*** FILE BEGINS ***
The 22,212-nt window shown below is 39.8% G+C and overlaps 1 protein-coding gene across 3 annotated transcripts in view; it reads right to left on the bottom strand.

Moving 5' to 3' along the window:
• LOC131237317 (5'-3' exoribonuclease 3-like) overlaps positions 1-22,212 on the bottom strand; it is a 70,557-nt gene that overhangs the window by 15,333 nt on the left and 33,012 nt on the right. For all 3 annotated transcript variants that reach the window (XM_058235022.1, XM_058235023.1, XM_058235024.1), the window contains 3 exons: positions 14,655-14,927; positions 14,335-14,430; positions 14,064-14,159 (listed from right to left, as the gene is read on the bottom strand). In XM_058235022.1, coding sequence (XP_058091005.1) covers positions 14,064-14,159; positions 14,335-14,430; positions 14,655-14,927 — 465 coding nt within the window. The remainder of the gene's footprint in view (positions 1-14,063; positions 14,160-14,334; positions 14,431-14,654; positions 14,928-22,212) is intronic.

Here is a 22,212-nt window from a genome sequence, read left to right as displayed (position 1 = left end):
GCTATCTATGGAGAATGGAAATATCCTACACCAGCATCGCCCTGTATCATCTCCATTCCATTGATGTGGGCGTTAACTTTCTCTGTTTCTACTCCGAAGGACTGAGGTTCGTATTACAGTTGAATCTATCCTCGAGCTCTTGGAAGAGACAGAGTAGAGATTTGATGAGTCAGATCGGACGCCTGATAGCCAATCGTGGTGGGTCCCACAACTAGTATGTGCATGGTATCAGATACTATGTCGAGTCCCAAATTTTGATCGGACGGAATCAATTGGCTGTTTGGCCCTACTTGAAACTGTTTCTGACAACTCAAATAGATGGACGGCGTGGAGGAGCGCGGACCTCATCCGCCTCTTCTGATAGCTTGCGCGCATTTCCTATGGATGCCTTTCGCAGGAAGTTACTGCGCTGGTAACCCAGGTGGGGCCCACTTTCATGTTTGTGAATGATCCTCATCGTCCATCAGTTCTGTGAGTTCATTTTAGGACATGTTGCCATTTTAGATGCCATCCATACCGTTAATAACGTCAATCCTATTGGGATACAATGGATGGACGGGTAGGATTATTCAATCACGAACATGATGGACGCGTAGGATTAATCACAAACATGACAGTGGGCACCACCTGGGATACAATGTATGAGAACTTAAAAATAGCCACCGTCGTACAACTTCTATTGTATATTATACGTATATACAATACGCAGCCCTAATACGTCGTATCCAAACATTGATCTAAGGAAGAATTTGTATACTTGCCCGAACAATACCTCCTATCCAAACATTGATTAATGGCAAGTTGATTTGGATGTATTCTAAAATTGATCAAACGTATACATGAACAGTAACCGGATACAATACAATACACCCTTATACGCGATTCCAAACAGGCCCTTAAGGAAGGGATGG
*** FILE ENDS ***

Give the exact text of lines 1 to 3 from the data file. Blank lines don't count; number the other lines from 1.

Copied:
The 22,212-nt window shown below is 39.8% G+C and overlaps 1 protein-coding gene across 3 annotated transcripts in view; it reads right to left on the bottom strand.

Moving 5' to 3' along the window:
• LOC131237317 (5'-3' exoribonuclease 3-like) overlaps positions 1-22,212 on the bottom strand; it is a 70,557-nt gene that overhangs the window by 15,333 nt on the left and 33,012 nt on the right. For all 3 annotated transcript variants that reach the window (XM_058235022.1, XM_058235023.1, XM_058235024.1), the window contains 3 exons: positions 14,655-14,927; positions 14,335-14,430; positions 14,064-14,159 (listed from right to left, as the gene is read on the bottom strand). In XM_058235022.1, coding sequence (XP_058091005.1) covers positions 14,064-14,159; positions 14,335-14,430; positions 14,655-14,927 — 465 coding nt within the window. The remainder of the gene's footprint in view (positions 1-14,063; positions 14,160-14,334; positions 14,431-14,654; positions 14,928-22,212) is intronic.